Bioengineering, Vol. 10, Pages 628: Analysis of Static Plantar Pressures in School-Age Children with and without Functional Hallux Limitus: A Case-Control Study

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Bioengineering, Vol. 10, Pages 628: Analysis of Static Plantar Pressures in School-Age Children with and without Functional Hallux Limitus: A Case-Control Study

Bioengineering doi: 10.3390/bioengineering10060628

Authors:
Claudia Cuevas-Martínez
Ricardo Becerro-de-Bengoa-Vallejo
Marta Elena Losa-Iglesias
Israel Casado-Hernández
Oriol Turné-Cárceles
Laura Pérez-Palma
João Martiniano
Juan Gómez-Salgado
Daniel López-López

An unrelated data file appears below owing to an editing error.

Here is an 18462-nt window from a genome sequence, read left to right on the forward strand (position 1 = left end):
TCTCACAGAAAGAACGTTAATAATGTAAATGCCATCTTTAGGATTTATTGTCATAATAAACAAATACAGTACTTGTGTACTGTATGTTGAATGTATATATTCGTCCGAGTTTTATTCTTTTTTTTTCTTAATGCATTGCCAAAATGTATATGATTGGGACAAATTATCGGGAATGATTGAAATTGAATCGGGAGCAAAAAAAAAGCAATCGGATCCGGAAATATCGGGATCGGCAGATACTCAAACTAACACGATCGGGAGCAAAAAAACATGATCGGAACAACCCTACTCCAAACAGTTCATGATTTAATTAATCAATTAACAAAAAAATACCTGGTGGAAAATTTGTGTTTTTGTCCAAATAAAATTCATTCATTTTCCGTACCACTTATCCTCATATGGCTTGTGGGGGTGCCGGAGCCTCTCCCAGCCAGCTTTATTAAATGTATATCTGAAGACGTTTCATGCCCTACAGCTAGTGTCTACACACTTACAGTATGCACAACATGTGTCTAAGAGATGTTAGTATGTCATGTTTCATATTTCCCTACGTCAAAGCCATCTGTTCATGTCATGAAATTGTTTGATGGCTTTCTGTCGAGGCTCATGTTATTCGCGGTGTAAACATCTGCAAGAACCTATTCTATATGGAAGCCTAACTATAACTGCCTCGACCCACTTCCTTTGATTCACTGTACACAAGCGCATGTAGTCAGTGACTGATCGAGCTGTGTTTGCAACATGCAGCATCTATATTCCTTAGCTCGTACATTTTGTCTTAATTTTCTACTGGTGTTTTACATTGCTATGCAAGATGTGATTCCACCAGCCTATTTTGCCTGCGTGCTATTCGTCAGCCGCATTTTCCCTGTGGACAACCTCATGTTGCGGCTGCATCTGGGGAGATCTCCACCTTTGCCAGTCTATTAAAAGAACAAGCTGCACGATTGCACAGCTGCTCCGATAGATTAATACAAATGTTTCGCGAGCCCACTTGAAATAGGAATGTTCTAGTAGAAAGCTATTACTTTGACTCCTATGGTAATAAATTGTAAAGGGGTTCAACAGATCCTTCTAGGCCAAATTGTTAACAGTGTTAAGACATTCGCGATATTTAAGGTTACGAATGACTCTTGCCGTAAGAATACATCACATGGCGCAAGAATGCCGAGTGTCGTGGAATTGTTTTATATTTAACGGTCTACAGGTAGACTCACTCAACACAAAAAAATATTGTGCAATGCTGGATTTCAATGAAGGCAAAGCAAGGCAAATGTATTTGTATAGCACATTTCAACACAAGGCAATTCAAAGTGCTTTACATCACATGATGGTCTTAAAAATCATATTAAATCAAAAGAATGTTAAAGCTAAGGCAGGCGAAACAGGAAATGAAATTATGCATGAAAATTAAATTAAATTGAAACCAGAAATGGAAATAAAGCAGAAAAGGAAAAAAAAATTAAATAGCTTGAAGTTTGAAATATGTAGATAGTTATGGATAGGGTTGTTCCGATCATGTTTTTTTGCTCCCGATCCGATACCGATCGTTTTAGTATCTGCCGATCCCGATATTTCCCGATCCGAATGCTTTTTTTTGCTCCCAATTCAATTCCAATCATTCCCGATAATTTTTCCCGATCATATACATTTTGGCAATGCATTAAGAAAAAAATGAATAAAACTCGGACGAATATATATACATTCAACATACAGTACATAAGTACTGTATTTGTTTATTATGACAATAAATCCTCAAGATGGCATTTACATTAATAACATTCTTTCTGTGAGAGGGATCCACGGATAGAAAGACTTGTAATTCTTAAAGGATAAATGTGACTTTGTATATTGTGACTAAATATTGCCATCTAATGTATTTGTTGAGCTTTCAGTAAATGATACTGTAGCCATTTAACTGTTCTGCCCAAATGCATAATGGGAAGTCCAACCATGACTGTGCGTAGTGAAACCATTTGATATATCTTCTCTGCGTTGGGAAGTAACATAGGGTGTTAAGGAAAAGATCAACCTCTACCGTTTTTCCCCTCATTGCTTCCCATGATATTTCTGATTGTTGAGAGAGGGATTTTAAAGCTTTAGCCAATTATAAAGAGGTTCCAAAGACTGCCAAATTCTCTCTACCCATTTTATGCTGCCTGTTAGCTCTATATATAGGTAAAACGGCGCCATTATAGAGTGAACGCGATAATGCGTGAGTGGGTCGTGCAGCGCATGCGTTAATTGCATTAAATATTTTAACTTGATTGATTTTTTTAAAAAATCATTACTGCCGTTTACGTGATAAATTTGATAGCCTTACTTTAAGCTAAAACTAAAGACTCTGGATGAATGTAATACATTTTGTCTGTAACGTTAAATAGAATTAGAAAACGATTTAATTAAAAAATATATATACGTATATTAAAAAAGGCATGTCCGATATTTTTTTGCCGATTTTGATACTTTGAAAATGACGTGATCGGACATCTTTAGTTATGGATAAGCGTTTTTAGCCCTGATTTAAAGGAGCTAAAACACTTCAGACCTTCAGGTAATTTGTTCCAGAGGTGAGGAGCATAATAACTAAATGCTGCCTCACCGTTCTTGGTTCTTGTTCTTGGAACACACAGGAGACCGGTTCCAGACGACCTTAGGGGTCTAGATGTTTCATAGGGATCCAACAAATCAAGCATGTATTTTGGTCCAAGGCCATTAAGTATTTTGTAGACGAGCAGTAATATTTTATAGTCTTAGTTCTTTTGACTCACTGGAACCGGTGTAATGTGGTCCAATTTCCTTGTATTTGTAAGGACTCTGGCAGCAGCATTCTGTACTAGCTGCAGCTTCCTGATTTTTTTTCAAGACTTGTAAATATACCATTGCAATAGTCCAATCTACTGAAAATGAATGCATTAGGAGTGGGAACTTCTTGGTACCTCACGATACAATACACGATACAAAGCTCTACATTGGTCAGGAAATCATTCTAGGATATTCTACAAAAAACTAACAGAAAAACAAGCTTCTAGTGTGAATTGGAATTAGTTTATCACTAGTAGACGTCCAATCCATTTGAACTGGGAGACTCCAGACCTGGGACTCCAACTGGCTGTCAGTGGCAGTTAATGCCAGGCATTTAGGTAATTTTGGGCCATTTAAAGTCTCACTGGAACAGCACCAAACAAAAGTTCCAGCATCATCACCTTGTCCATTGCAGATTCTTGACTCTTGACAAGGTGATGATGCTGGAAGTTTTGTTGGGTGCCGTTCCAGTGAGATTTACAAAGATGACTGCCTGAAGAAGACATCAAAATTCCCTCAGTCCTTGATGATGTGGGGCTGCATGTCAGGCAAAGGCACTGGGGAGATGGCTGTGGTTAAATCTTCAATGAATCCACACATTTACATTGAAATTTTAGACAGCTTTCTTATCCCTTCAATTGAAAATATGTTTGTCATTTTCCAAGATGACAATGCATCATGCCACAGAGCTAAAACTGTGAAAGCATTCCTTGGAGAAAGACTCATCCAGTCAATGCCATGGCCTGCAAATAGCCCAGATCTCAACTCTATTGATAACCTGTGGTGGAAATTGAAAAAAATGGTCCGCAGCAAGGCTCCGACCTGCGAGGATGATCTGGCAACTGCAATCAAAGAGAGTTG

Background: The presence of hallux limitus in adulthood is frequently encountered in clinical practice, generating other biomechanical, structural, and functional compensations in dynamics secondary to blockage of the main pivot in the sagittal plane, the first metatarsophalangeal joint. In addition, the presence of functional hallux limitus (FHL) in school-age children is also increasing. Currently, there is a lack of scientific literature about this condition in the pediatric population, and early diagnosis is necessary to reduce future biomechanical disorders and avoid the development of foot arthritis. The purpose of this research was to identify static plantar pressures in school-age children with and without hallux limitus. Methods: A total sample of 106 children aged between six and twelve years old was divided into two groups: the case group (53 subjects with functional hallux limitus) and the control group (53 subjects without functional hallux limitus). Data were acquired with the participants in a standing barefoot position on the pressure platform, and the hallux limitus functional test was performed in a sitting position to classify the individuals into the determined study group. The variables analyzed in the research were: plantar pressure, bilateral forefoot and rearfoot surface area, bilateral forefoot and rearfoot ground reaction forces, bilateral forefoot and rearfoot distribution of body weight, total left and right surface area, maximum pressure of the left foot and right foot, medium pressure of the left foot and right foot, ground reaction forces of the left foot and right foot, and the weight of each foot. Results: Age was the only descriptive quantitative variable that showed a significant difference between the two study groups, with a p-value of 0.031. No statistically significant differences were found between groups in the bilateral forefoot and rearfoot surface area, ground reaction forces, distribution of body weight, or maximum and medium plantar pressure in the left and right foot. Conclusions: Changes in the location of the maximum pressure were observed, particularly in older participants with FHL, but these results were not significant. The findings of this study did not show significant differences between the static plantar pressures of school-age individuals with and without functional hallux limitus.

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